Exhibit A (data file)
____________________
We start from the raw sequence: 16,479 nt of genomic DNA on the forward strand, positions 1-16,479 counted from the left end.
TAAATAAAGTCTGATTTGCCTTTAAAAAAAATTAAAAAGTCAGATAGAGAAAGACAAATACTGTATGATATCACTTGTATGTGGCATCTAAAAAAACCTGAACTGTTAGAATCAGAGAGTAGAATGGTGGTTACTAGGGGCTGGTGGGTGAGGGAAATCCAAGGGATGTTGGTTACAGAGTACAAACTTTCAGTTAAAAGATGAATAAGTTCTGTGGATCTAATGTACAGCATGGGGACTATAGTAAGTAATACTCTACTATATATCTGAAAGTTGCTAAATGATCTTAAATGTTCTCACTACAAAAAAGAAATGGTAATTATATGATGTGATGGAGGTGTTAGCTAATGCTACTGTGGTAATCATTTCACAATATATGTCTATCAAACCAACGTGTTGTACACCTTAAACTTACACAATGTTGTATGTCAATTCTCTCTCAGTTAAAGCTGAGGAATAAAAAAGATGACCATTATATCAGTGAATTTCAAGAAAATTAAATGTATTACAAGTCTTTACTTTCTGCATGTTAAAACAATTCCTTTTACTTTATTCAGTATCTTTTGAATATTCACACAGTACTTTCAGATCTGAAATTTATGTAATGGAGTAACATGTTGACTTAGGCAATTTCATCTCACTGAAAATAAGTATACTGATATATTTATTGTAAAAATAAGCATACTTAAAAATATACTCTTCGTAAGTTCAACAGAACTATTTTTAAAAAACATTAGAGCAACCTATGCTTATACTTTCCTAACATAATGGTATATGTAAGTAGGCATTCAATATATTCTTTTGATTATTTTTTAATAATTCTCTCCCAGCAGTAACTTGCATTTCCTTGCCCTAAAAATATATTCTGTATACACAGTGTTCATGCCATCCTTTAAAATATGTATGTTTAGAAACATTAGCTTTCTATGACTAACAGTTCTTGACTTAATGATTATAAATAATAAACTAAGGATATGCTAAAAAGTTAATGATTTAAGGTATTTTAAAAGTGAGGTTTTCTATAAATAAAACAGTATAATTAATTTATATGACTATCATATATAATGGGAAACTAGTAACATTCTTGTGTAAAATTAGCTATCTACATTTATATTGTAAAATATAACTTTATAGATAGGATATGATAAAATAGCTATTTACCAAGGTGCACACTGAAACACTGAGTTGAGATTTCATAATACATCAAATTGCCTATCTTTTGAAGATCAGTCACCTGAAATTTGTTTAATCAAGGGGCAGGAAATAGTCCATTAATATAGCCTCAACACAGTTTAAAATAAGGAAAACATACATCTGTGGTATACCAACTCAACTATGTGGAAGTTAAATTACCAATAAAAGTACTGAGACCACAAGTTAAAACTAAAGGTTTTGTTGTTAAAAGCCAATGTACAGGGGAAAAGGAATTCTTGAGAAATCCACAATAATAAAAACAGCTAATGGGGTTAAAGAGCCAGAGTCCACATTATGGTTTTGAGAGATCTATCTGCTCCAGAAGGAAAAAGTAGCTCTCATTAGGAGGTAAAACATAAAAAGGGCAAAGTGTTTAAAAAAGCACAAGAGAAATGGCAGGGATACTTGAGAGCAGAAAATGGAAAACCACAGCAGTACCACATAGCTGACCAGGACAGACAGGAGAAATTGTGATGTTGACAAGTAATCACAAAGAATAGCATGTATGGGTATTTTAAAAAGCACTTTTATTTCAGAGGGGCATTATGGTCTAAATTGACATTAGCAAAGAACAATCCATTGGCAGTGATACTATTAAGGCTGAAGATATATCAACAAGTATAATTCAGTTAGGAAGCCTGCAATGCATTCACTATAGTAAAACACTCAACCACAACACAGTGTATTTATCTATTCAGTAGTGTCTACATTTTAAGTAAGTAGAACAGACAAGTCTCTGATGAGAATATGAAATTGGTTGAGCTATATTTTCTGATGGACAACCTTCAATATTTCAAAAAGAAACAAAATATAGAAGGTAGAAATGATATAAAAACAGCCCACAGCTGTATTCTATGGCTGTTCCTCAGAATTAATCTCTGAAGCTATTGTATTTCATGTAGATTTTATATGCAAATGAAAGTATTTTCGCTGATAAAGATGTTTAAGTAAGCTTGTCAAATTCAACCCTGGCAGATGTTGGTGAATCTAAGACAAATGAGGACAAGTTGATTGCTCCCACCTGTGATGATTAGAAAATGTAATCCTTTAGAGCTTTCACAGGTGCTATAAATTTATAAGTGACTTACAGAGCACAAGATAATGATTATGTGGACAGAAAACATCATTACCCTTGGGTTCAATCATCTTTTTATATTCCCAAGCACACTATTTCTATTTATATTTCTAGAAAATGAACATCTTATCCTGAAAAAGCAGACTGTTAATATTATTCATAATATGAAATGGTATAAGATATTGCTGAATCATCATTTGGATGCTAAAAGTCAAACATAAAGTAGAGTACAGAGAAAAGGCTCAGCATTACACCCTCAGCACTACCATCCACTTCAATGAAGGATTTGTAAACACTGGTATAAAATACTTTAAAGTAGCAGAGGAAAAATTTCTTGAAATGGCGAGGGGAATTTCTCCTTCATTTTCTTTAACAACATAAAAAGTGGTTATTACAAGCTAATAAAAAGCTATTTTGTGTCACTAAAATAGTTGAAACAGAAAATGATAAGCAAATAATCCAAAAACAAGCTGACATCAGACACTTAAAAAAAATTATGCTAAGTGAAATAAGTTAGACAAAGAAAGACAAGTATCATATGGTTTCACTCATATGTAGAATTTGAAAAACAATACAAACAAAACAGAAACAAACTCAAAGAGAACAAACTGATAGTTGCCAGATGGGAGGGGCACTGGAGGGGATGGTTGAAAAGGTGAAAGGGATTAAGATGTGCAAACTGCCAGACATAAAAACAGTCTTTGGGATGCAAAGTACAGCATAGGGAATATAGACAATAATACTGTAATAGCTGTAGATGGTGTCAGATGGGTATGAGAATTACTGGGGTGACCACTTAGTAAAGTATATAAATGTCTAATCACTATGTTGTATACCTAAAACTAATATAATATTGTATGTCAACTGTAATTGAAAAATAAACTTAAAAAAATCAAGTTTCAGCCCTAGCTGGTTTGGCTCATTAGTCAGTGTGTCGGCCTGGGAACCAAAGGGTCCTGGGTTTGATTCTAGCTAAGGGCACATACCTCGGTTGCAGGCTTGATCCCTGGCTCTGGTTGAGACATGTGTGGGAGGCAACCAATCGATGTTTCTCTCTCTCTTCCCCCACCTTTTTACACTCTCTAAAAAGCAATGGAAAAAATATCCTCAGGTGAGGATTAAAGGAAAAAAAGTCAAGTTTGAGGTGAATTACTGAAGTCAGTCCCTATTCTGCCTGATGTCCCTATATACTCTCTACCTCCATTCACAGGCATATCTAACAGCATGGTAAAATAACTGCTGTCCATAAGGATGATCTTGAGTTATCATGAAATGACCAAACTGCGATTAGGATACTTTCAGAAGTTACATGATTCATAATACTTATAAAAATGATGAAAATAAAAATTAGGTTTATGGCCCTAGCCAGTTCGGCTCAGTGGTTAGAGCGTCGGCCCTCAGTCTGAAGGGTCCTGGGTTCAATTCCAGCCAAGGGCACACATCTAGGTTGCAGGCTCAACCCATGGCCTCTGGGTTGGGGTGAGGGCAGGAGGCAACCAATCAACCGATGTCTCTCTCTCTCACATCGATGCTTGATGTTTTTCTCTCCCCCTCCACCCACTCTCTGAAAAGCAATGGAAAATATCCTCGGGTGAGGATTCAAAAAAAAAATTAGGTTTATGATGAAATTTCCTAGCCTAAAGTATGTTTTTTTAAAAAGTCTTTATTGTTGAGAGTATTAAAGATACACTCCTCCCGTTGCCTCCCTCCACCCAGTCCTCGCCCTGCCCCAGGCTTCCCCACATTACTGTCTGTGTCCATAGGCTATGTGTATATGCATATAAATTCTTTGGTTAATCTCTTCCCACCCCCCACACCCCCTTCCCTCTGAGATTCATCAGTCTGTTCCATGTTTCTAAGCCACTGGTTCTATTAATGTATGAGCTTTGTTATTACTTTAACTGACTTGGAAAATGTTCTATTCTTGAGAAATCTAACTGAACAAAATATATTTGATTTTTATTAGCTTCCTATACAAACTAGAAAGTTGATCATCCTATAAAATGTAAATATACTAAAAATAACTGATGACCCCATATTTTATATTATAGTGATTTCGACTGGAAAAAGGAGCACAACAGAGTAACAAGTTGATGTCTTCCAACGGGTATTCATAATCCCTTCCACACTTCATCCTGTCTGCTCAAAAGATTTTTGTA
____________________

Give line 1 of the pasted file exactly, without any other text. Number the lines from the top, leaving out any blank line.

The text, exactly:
We start from the raw sequence: 16,479 nt of genomic DNA on the forward strand, positions 1-16,479 counted from the left end.